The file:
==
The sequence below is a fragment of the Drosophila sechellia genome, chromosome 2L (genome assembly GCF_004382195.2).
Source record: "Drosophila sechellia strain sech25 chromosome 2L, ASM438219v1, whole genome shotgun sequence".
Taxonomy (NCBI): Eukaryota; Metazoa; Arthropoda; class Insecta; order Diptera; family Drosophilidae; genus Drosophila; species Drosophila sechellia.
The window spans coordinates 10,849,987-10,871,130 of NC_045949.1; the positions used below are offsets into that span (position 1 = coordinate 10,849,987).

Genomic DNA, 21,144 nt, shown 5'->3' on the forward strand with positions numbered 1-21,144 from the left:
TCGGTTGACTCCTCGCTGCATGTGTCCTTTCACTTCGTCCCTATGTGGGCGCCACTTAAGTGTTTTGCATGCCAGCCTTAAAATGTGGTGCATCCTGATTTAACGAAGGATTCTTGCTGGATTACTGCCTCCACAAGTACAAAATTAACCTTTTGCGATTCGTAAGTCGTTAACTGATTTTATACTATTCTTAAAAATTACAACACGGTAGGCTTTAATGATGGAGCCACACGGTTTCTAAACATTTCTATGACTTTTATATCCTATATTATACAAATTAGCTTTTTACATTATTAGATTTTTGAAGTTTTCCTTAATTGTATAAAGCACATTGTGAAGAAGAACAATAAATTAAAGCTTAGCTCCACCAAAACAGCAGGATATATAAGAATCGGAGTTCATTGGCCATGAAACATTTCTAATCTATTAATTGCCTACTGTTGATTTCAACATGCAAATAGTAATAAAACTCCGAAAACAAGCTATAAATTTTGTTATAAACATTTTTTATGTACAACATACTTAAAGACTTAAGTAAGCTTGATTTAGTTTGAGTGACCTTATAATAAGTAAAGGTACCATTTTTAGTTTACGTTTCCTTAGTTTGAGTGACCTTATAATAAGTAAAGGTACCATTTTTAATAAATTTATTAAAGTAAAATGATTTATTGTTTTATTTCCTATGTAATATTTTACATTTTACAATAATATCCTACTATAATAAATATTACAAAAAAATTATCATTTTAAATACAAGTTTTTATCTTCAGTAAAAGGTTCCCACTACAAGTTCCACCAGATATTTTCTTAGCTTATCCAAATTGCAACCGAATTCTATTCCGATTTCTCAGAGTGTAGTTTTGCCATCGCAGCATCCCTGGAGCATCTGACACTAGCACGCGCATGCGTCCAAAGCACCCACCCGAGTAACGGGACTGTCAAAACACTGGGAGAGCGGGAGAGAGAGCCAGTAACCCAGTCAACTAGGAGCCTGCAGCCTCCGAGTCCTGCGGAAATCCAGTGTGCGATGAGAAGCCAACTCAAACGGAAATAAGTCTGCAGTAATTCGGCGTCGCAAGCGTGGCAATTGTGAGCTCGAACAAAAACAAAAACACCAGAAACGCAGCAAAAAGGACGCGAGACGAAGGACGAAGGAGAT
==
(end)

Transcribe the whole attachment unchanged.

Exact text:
The sequence below is a fragment of the Drosophila sechellia genome, chromosome 2L (genome assembly GCF_004382195.2).
Source record: "Drosophila sechellia strain sech25 chromosome 2L, ASM438219v1, whole genome shotgun sequence".
Taxonomy (NCBI): Eukaryota; Metazoa; Arthropoda; class Insecta; order Diptera; family Drosophilidae; genus Drosophila; species Drosophila sechellia.
The window spans coordinates 10,849,987-10,871,130 of NC_045949.1; the positions used below are offsets into that span (position 1 = coordinate 10,849,987).

Genomic DNA, 21,144 nt, shown 5'->3' on the forward strand with positions numbered 1-21,144 from the left:
TCGGTTGACTCCTCGCTGCATGTGTCCTTTCACTTCGTCCCTATGTGGGCGCCACTTAAGTGTTTTGCATGCCAGCCTTAAAATGTGGTGCATCCTGATTTAACGAAGGATTCTTGCTGGATTACTGCCTCCACAAGTACAAAATTAACCTTTTGCGATTCGTAAGTCGTTAACTGATTTTATACTATTCTTAAAAATTACAACACGGTAGGCTTTAATGATGGAGCCACACGGTTTCTAAACATTTCTATGACTTTTATATCCTATATTATACAAATTAGCTTTTTACATTATTAGATTTTTGAAGTTTTCCTTAATTGTATAAAGCACATTGTGAAGAAGAACAATAAATTAAAGCTTAGCTCCACCAAAACAGCAGGATATATAAGAATCGGAGTTCATTGGCCATGAAACATTTCTAATCTATTAATTGCCTACTGTTGATTTCAACATGCAAATAGTAATAAAACTCCGAAAACAAGCTATAAATTTTGTTATAAACATTTTTTATGTACAACATACTTAAAGACTTAAGTAAGCTTGATTTAGTTTGAGTGACCTTATAATAAGTAAAGGTACCATTTTTAGTTTACGTTTCCTTAGTTTGAGTGACCTTATAATAAGTAAAGGTACCATTTTTAATAAATTTATTAAAGTAAAATGATTTATTGTTTTATTTCCTATGTAATATTTTACATTTTACAATAATATCCTACTATAATAAATATTACAAAAAAATTATCATTTTAAATACAAGTTTTTATCTTCAGTAAAAGGTTCCCACTACAAGTTCCACCAGATATTTTCTTAGCTTATCCAAATTGCAACCGAATTCTATTCCGATTTCTCAGAGTGTAGTTTTGCCATCGCAGCATCCCTGGAGCATCTGACACTAGCACGCGCATGCGTCCAAAGCACCCACCCGAGTAACGGGACTGTCAAAACACTGGGAGAGCGGGAGAGAGAGCCAGTAACCCAGTCAACTAGGAGCCTGCAGCCTCCGAGTCCTGCGGAAATCCAGTGTGCGATGAGAAGCCAACTCAAACGGAAATAAGTCTGCAGTAATTCGGCGTCGCAAGCGTGGCAATTGTGAGCTCGAACAAAAACAAAAACACCAGAAACGCAGCAAAAAGGACGCGAGACGAAGGACGAAGGAGAT